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“Bite-Size Bits of Local, National, and Global History”
“Bite-Size Bits of Local, National, and Global History”
Near Alcova in Natrona County, Wyoming — The American West (Mountains)
 

The Ox-Team Monument Expedition

 
 
The Ox-Team Monument Expedition Marker image. Click for full size.
By Barry Swackhamer, May 31, 2016
1. The Ox-Team Monument Expedition Marker
Inscription. In 1852 an estimated 50,000 pioneers passed Independence Rock on their way west. Among this number was the family of 21-year-old Ezra Meeker, recently of Eddyville, Iowa, but natives of Indiana. Meeker, his wife Eliza, and their infant son, arrived at Puget Sound, Washington Territory, in October 1852. They eventually settled in the Puyallup Valley, where over the years they experienced success and failure in farming, principally in raising hops.
Keenly aware of the national significance of the Oregon Trail in the development of the American Pacific Northwest, Meeker wrote several books on the subject. In 1906, greatly concerned that the Oregon Trail would fade from memory, he decided to retrace the old trail eastward with covered wagon and ox-team, for the purpose of permanently marking the trail. He called this the Ox-Team Monument Expedition.
The presence of the 75-year-old pioneer with his long white beard, his considerable promotional skills, and the enthusiasm he engendered brought about a generous response from communities along the old trail. As a result, a line of stone monuments now marks the course of the trail from The Dalles, Oregon, across the mountains and plains to Kansas.

Here at Independence Rock he wrote:
July 3, 1906, We drove over to the 'Rock', from the 'Devil's Gate', a distance of
The Ox-Team Monument Expedition Marker image. Click for full size.
By Barry Swackhamer, May 31, 2016
2. The Ox-Team Monument Expedition Marker
Meeker's inscription is barely visible just below the young girl.
six miles, and camped at 10:00 for the day...I selected a spot on the westward sloping face of the stone for the inscription, "Old Oregon Trail, 1843-57", near the present traveled road, where people can see it...and inscribed it with as deep cut letters as we could make it with a dulled, cold, chisel, and painted, with sunken letters with the best of sign writer's painting oil. On this expedition, where possible, I have in like manner inscribed a number of boulders, with paint only, which, it is to be hoped, before the life of the paint has gone out, may find living hands to inscribe deep into stone; but here on this huge boulder, I hope the inscription lasts for centuries.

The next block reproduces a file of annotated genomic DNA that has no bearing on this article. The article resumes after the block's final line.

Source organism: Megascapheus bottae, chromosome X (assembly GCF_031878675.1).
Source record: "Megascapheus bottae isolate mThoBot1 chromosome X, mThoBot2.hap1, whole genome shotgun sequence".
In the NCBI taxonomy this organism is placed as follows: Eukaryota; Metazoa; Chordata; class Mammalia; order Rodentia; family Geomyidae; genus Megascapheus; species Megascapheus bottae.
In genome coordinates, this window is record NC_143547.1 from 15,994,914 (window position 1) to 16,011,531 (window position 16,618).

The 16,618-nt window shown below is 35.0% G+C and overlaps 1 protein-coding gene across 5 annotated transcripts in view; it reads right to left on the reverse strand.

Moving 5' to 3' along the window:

Meeker continued his 1906 odyssey through major eastern cities to Washington, D.C., where on November 29 he met President Roosevelt. In subsequent years Meeker continued his promotion of the Oregon Trail. In 1916 he made the journey in a Pathfinder model automobile, and in 1924 he was flown over the trail by army pilots. The old pioneer died in Seattle, Washington, at the age of 97 on December 3, 1928.
This is part of your American heritage, Honor it, protect it, preserve it for your children.

 
Erected 2001 by The Oregon-California Trails Association.
 
Marker series. This marker is
Ezra Meeker on his 1906 trip. image. Click for full size.
By Barry Swackhamer
3. Ezra Meeker on his 1906 trip.
included in the Oregon Trail marker series.
 
Location. 42° 29.653′ N, 107° 8.05′ W. Marker is near Alcova, Wyoming, in Natrona County. Marker can be reached from Wyoming Route 220 at milepost 63 near Oregon Trail Road (County Route 319), on the right when traveling south. Click for map. Marker is in this post office area: Alcova WY 82620, United States of America.
 
Other nearby markers. At least 8 other markers are within 6 miles of this marker, measured as the crow flies. Oregon Trail (about 400 feet away, measured in a direct line); Independence Rock (about 400 feet away); The Preservation of Independence Rock (about 400 feet away); a different marker also named Independence Rock (about 800 feet away); Frederick Richard Fulkerson (approx. 5 miles away); Ella Watson (approx. 5.1 miles away); Tom Sun Ranch (approx. 5.6 miles away); a different marker also named The Oregon Trail (approx. 5.6 miles away). Click for a list of all markers in Alcova.
 
More about this marker. This marker is located on the west side of Independence Rock at Independence Rock State Historic Site.
 
Also see . . .  Ezra Meeker, the Quintessential Pioneer - University of Washington. Ezra Meeker was one of the young emigrants who came to the Pacific Northwest in search of a prosperous
Ezra Meeker in 1928, the year of his death. image. Click for full size.
By Barry Swackhamer
4. Ezra Meeker in 1928, the year of his death.
farm life for his family. He found that, but he also, late in his life, found another cause: recognition for the travails and accomplishments of the emigrants. Ezra Meeker became the embodiment of their life stories. His whiskery visage, the postcard views of his covered wagon and his two oxen, Dandy and Dave, his string of memorials along the route of the Oregon Trail, all still say "frontier" to us.
(Submitted on June 30, 2016, by Barry Swackhamer of San Jose, California.) 
 
Categories. Roads & VehiclesSettlements & Settlers
 
 
Credits. This page originally submitted on , by Barry Swackhamer of San Jose, California. This page has been viewed 111 times since then and 3 times this year. Photos:   1, 2, 3, 4. submitted on , by Barry Swackhamer of San Jose, California. This page was last revised on July 3, 2016.
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